Demand for international travel has boosted traffic and a key revenue measure on American Airlines. At Southwest, that same metric is down even though passengers are up.
American parent AMR Corp. said Tuesday that passenger revenue for every seat flown one mile rose 1.7 percent in June to a record 14.39 cents.
Fort Worth-based AMR says passengers on American and American Eagle flew 12.46 billion miles last month, up 2.4 percent from 12.17 billion miles in June 2012.
The airlines raised passenger-carrying capacity even faster -- by 2.6 percent. The average flight was 86.9 percent full, down from 87.1 percent a year earlier. Domestic flights were more crowded than last June.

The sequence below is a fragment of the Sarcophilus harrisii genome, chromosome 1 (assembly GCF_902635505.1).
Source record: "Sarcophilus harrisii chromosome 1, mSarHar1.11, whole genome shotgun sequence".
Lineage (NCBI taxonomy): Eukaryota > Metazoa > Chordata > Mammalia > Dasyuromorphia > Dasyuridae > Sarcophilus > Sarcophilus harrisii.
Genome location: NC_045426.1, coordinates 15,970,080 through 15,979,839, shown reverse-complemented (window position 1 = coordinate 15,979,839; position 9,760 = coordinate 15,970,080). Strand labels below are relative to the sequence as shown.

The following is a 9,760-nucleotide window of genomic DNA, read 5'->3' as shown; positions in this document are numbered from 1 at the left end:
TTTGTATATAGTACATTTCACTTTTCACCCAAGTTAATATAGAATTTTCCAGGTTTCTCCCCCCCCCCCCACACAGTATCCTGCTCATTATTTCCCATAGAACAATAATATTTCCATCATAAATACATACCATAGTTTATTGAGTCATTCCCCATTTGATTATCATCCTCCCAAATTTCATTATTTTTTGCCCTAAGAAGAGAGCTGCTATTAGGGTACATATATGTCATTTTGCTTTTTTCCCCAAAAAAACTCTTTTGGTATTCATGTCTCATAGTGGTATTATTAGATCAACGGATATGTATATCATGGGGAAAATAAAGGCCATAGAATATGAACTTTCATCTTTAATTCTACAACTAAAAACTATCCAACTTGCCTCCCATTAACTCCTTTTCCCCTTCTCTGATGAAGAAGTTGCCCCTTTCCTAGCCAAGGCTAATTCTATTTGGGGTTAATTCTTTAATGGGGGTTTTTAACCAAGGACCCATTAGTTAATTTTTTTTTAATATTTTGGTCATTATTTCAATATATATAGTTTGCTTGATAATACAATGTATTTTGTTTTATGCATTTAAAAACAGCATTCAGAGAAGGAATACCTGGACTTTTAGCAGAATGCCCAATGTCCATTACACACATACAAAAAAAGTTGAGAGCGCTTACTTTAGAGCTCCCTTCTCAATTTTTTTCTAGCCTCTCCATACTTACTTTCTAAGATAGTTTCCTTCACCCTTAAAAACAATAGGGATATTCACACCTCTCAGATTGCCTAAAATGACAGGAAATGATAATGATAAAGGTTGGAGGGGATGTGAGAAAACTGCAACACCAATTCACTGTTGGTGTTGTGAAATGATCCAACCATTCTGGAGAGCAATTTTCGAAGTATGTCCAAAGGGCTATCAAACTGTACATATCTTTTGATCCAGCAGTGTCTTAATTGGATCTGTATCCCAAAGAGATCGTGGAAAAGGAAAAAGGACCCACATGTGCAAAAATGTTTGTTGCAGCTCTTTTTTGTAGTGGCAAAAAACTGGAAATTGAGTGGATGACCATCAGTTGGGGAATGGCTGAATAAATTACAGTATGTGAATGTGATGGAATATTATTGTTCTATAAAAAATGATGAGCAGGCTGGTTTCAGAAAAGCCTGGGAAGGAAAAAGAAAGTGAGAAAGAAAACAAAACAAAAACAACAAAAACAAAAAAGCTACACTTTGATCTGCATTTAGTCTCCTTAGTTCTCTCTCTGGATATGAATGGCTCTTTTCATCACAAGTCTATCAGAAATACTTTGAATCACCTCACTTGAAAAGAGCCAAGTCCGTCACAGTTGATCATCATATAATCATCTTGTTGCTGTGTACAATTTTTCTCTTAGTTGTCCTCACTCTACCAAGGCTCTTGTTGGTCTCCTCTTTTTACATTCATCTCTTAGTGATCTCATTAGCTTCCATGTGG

Traffic across the Atlantic declined 1.8 percent. Traffic to and from Latin America rose 10.1 percent. Asia Pacific traffic jumped 12.2 percent.
Southwest Airlines Co. flew more passengers in June but says customers continued to pay less per mile -- a key revenue measure for the industry.
The Dallas-based company, which also operates AirTran Airways, said Tuesday that passenger revenue for every seat flown one mile fell about 1 percent last month, compared with June 2012. That follows a 2 percent decline in May and a 4 percent to 5 percent drop in April.
Passenger revenue per seat mile is considered a sign of pricing power.
Southwest increased passenger-carrying capacity 1.7 percent -- partly by operating longer flights on average.
With traffic rising faster than capacity, the average flight was more full last month -- 85 percent compared with 84.4 percent full a year earlier.